The allegations about Buck shocked animal activists in Los Angeles, where Buck had appeared and testified at hearings held by Councilman Paul Koretz (previously a member of the West Hollywood City Council) and have also caused quick distancing by notable Democratic politicians to whom he has donated, some of whom returned Buck's donations and some who have not, according to Jasmyne Cannick. 

Buck is well-known as an organizer of Fur Free WeHo, a campaign to ban the sale of fur in West Hollywood, and for his support for the election in 2011 of WeHo City Councilmember John D’Amico, one of whose major campaign promises was to push through a ban. The City Council enacted that ban in September 2011. 

Buck has donated to federal, state and local Democratic political candidates, including Mayor Eric Garcetti, District Attorney Jackie Lacey, and has been pictured with Governor Jerry Brown and Hillary Clinton, among others. He also served as a member of the steering committee of the Stonewall Democratic Club until the death of Gemmel Moore. 

In June 2011, Ed Buck testified for a law introduced by Councilman Paul Koretz (formerly a West Hollywood Councilman) that would ban the sale in LA city pet stores of commercially bred dogs, cats, rabbits and chickens. The ordinance required pet stores to offer only animals from city shelters for adoption by the public. 

Ed Buck at that time appeared as a dog breeder and member of the Southern California Golden Retriever Association and told the council he supported the measure "as a way to allow responsible breeders to operate." "This will put responsible breeders where they belong and so they do not have unfair competition," Buck opined, according to the L.A. Daily News.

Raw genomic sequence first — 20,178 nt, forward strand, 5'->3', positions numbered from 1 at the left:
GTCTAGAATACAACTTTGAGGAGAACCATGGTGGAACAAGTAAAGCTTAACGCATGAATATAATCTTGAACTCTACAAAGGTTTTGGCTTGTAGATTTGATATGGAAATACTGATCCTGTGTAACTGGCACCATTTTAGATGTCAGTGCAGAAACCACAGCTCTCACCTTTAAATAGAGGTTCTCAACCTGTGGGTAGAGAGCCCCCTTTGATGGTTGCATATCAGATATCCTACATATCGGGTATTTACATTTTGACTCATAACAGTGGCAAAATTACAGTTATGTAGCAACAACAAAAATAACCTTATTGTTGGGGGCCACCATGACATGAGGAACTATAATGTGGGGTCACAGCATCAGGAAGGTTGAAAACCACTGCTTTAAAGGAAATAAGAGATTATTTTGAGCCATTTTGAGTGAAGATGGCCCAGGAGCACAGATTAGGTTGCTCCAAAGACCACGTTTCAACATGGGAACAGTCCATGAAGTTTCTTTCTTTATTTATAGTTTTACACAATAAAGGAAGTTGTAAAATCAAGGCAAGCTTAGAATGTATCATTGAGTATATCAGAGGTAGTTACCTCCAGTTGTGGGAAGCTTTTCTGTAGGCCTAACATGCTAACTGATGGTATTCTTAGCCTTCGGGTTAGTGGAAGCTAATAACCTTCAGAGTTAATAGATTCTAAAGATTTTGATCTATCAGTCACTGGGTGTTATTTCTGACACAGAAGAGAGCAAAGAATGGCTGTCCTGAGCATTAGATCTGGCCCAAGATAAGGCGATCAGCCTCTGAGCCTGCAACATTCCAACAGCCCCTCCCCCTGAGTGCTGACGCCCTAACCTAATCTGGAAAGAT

Then on June 9, in Paul Koretz' June Newsletter, Koretz praised Judie Mancuso, President, Social Compassion in Legislation; Ed Buck, Social Compassion in Legislation (both pictured); the Humane Society; Best Friends; LAAS GM Brenda Barnette; Jim Bickhart from the Mayor's office and "all the folks and organizations who have taken the lead on this vital concern." 

Buck, 62, is also well known as an organizer of Fur Free WeHo, a campaign to ban the sale of fur in West Hollywood. Gay Life LA reminds us, this led him to support the election in 2011 of WeHo City Councilmember John D’Amico, one of whose major campaign promises was to push through a ban.  

In "Making a List and Checking it Twice: Who Has Taken Money from Ed Buck?”, Cannick reports:

Animal PAC/Social Compassion in Legislation for Animals (Ed Buck is the group’s largest contributor.)

Amount Recv’d: $95,629.06

Date: 7/6/2011, 3/23/2012, 5/24/2012, 12/28/2012, 4/11/2013 4/27/2016, 5/20/2016

Amount Returned: $0

Statement Made: No


*A partial list of beneficiaries of Animal PAC include: Henry Stern for State Senate ($4,200), Anthony Portantino for Senate 2016 ($2,500), Jeffrey Prang for Assessor ($6,000), Mike Feuer for City Attorney 2013 ($1,300), John Perez for Assembly 2012 ($3,900), Bob Blumenfield for Assembly 2012 ($1,000), Betty Yee for State Controller 2014 ($250), John Duran for West Hollywood City Council ($3,200), Jeffrey Prang for West Hollywood City Council ($3,200). 

The Human Relations Commission’s Sept. 27 email asking for more information on Gemmel Moore's death was reportedly sent also to the West Hollywood City Council asking that the Council assist it in getting answers to the question it posed. It asked that the Council take up the request at its Oct. 1 meeting. It was not, however, on the Council’s public agenda nor was it on the agenda for its closed session on that date.

 

(Phyllis M. Daugherty is a former City of LA employee and a contributor to CityWatch.) Edited for CityWatch by Linda Abrams.